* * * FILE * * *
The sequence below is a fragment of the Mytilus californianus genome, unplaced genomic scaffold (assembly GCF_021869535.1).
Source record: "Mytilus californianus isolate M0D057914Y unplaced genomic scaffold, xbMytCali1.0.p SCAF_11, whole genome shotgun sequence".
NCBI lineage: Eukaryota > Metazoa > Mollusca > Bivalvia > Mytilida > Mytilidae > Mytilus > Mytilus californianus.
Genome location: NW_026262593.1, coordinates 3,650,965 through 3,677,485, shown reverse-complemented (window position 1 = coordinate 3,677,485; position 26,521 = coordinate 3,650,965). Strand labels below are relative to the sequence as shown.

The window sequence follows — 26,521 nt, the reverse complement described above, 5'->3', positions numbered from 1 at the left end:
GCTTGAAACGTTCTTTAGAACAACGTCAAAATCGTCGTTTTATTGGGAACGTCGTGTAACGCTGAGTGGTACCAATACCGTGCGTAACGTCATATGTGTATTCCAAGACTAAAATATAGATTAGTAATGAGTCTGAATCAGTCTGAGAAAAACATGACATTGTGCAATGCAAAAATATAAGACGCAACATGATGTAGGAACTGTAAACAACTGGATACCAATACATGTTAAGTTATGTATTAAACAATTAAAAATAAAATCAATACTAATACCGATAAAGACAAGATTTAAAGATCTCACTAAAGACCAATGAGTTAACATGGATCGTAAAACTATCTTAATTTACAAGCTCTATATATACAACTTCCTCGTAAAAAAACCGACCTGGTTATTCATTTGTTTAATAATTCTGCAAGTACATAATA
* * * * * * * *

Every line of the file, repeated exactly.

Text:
The sequence below is a fragment of the Mytilus californianus genome, unplaced genomic scaffold (assembly GCF_021869535.1).
Source record: "Mytilus californianus isolate M0D057914Y unplaced genomic scaffold, xbMytCali1.0.p SCAF_11, whole genome shotgun sequence".
NCBI lineage: Eukaryota > Metazoa > Mollusca > Bivalvia > Mytilida > Mytilidae > Mytilus > Mytilus californianus.
Genome location: NW_026262593.1, coordinates 3,650,965 through 3,677,485, shown reverse-complemented (window position 1 = coordinate 3,677,485; position 26,521 = coordinate 3,650,965). Strand labels below are relative to the sequence as shown.

The window sequence follows — 26,521 nt, the reverse complement described above, 5'->3', positions numbered from 1 at the left end:
GCTTGAAACGTTCTTTAGAACAACGTCAAAATCGTCGTTTTATTGGGAACGTCGTGTAACGCTGAGTGGTACCAATACCGTGCGTAACGTCATATGTGTATTCCAAGACTAAAATATAGATTAGTAATGAGTCTGAATCAGTCTGAGAAAAACATGACATTGTGCAATGCAAAAATATAAGACGCAACATGATGTAGGAACTGTAAACAACTGGATACCAATACATGTTAAGTTATGTATTAAACAATTAAAAATAAAATCAATACTAATACCGATAAAGACAAGATTTAAAGATCTCACTAAAGACCAATGAGTTAACATGGATCGTAAAACTATCTTAATTTACAAGCTCTATATATACAACTTCCTCGTAAAAAAACCGACCTGGTTATTCATTTGTTTAATAATTCTGCAAGTACATAATA